by Pavlos Loizou
As the demand for real estate in city centers has increased in recent years, Ask Wire's research identifies many parcels of land in the central areas of Cypriot cities that are either underutilized or only partially utilized. The retention of the land/building factor has resulted in a significant increase in both sales prices and rents for residential units - primarily apartments.
Ask Wire, a company that combines real estate expertise with the use of technology analyzed the data in one of Limassol's most privileged areas, the "Papa" area (south of Kolonaki Avenue, near the KEAN factory). It specifically identified the area's buildable land (excluding roads, parks, and so on), calculated the building factor, and removed existing and under-construction buildings. To improve clarity, remove commercial zones and uses so that the figures only apply to residential zones.
1,515 parcels totaling 1,571,729 square meters were identified in the "Papa" area. There are 3,624 residential units in these parcels, with a total area of 450,249 sq.m. Based on the existing planning zones, a total of 1,253,413 sq.m., or an additional 803,164 sq.m., can be built. According to the analysis, only 36% of the permitted factor is used in this area. Based on an average apartment floor area of 100 m2 (plus terraces, storage areas, and so on), an additional 8,000 residential units could be built, representing a 121% increase over the current number.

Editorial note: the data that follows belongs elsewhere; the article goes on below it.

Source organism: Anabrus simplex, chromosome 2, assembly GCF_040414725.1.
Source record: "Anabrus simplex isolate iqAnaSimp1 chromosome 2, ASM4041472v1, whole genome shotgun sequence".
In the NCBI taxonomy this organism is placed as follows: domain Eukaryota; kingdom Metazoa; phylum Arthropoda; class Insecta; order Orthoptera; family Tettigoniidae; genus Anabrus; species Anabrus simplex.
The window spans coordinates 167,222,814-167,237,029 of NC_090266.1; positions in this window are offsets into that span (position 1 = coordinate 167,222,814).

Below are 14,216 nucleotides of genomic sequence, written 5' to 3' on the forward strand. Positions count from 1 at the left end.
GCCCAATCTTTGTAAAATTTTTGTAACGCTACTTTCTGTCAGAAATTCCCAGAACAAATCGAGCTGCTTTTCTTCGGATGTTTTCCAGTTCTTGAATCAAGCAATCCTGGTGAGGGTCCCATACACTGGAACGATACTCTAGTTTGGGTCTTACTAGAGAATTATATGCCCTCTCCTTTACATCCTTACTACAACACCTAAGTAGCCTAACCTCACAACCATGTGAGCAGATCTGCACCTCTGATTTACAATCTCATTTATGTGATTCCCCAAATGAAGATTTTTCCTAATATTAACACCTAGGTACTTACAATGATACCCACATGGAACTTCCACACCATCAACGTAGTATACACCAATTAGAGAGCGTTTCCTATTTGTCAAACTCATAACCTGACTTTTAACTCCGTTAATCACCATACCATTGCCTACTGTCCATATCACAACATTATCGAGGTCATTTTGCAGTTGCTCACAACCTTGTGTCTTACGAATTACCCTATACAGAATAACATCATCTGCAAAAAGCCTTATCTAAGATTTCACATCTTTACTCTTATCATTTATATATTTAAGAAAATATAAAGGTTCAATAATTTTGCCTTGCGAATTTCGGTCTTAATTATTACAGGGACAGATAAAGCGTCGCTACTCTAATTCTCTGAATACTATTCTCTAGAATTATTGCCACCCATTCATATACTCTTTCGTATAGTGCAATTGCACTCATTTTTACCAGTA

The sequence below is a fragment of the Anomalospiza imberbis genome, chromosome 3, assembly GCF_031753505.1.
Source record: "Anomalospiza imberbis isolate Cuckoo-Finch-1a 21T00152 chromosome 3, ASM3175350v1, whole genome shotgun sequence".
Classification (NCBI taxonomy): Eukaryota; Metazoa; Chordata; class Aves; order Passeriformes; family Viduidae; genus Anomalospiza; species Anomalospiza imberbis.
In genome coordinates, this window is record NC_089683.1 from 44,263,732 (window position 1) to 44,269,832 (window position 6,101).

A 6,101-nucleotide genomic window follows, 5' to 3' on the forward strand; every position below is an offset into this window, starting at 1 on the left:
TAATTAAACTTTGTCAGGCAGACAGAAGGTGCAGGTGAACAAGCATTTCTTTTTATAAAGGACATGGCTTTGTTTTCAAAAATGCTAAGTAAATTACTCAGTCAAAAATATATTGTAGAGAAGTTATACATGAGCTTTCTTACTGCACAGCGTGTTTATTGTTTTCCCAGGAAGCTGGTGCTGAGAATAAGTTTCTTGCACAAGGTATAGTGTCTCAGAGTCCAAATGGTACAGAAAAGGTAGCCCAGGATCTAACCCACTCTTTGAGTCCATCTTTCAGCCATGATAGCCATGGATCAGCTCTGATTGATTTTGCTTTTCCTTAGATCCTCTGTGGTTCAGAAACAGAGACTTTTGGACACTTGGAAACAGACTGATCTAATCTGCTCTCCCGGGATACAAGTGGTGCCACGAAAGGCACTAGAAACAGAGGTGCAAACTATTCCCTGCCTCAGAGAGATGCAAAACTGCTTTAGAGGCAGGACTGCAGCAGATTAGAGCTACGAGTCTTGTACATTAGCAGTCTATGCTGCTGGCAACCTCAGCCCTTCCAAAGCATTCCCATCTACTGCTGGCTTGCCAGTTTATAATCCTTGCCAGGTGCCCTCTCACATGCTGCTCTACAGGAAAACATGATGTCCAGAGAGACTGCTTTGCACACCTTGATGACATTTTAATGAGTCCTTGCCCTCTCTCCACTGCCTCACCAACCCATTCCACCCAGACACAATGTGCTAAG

"Although we tend to demonize any tax in Cyprus, as the market currently stands, taxing idle properties in high-demand areas is the only way to convince their owners to develop or dispose of them," says Ask Wire CEO Pavlos Loizou. Because there are incentives to grant an additional rate, disincentives should be implemented to encourage owners to build them in order to stabilize and make house prices more affordable. Otherwise, supply-constrained conditions will persist, and prices will continue to rise, not only in city centers but also in the periphery, where demand is now shifting, with negative environmental consequences, lost time/hassle for commuting, and the need to develop government services/benefits in new areas, etc. It is understood that the goal is not to tax first-time homebuyers or small property owners, but rather the inexhaustible building rate."
Similar data is obtained for Nicosia's Acropolis area, which will be presented in the near future by the company.
[This article was translated from its Greek original]
*Pavlos Loizou is the CEO of Ask Wire